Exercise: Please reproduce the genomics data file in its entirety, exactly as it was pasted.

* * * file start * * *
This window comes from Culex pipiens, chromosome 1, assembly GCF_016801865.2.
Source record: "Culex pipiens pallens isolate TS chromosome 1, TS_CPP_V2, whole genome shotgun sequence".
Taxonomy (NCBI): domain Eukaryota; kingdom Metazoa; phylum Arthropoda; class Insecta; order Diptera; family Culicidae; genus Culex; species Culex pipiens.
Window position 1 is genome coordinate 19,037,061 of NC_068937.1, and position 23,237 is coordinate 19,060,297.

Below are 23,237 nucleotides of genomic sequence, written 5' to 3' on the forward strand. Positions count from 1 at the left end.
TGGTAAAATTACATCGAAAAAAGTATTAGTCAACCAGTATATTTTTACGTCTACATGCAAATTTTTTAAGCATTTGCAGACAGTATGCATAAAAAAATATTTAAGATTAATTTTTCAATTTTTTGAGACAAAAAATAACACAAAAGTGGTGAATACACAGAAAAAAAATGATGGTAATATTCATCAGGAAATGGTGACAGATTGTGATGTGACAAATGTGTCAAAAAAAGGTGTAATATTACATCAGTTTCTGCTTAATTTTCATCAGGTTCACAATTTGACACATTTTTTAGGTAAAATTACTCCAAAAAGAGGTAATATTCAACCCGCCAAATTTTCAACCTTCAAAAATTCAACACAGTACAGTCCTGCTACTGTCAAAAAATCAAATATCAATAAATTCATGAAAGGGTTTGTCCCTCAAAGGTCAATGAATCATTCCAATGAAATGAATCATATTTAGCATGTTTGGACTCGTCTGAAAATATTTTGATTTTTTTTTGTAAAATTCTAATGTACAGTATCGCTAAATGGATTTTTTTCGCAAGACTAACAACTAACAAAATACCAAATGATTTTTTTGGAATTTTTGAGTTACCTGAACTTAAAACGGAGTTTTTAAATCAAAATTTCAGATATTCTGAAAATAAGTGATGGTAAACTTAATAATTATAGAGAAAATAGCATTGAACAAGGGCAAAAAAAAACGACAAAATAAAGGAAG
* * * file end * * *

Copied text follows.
This window comes from Culex pipiens, chromosome 1, assembly GCF_016801865.2.
Source record: "Culex pipiens pallens isolate TS chromosome 1, TS_CPP_V2, whole genome shotgun sequence".
Taxonomy (NCBI): domain Eukaryota; kingdom Metazoa; phylum Arthropoda; class Insecta; order Diptera; family Culicidae; genus Culex; species Culex pipiens.
Window position 1 is genome coordinate 19,037,061 of NC_068937.1, and position 23,237 is coordinate 19,060,297.

Below are 23,237 nucleotides of genomic sequence, written 5' to 3' on the forward strand. Positions count from 1 at the left end.
TGGTAAAATTACATCGAAAAAAGTATTAGTCAACCAGTATATTTTTACGTCTACATGCAAATTTTTTAAGCATTTGCAGACAGTATGCATAAAAAAATATTTAAGATTAATTTTTCAATTTTTTGAGACAAAAAATAACACAAAAGTGGTGAATACACAGAAAAAAAATGATGGTAATATTCATCAGGAAATGGTGACAGATTGTGATGTGACAAATGTGTCAAAAAAAGGTGTAATATTACATCAGTTTCTGCTTAATTTTCATCAGGTTCACAATTTGACACATTTTTTAGGTAAAATTACTCCAAAAAGAGGTAATATTCAACCCGCCAAATTTTCAACCTTCAAAAATTCAACACAGTACAGTCCTGCTACTGTCAAAAAATCAAATATCAATAAATTCATGAAAGGGTTTGTCCCTCAAAGGTCAATGAATCATTCCAATGAAATGAATCATATTTAGCATGTTTGGACTCGTCTGAAAATATTTTGATTTTTTTTTGTAAAATTCTAATGTACAGTATCGCTAAATGGATTTTTTTCGCAAGACTAACAACTAACAAAATACCAAATGATTTTTTTGGAATTTTTGAGTTACCTGAACTTAAAACGGAGTTTTTAAATCAAAATTTCAGATATTCTGAAAATAAGTGATGGTAAACTTAATAATTATAGAGAAAATAGCATTGAACAAGGGCAAAAAAAAACGACAAAATAAAGGAAG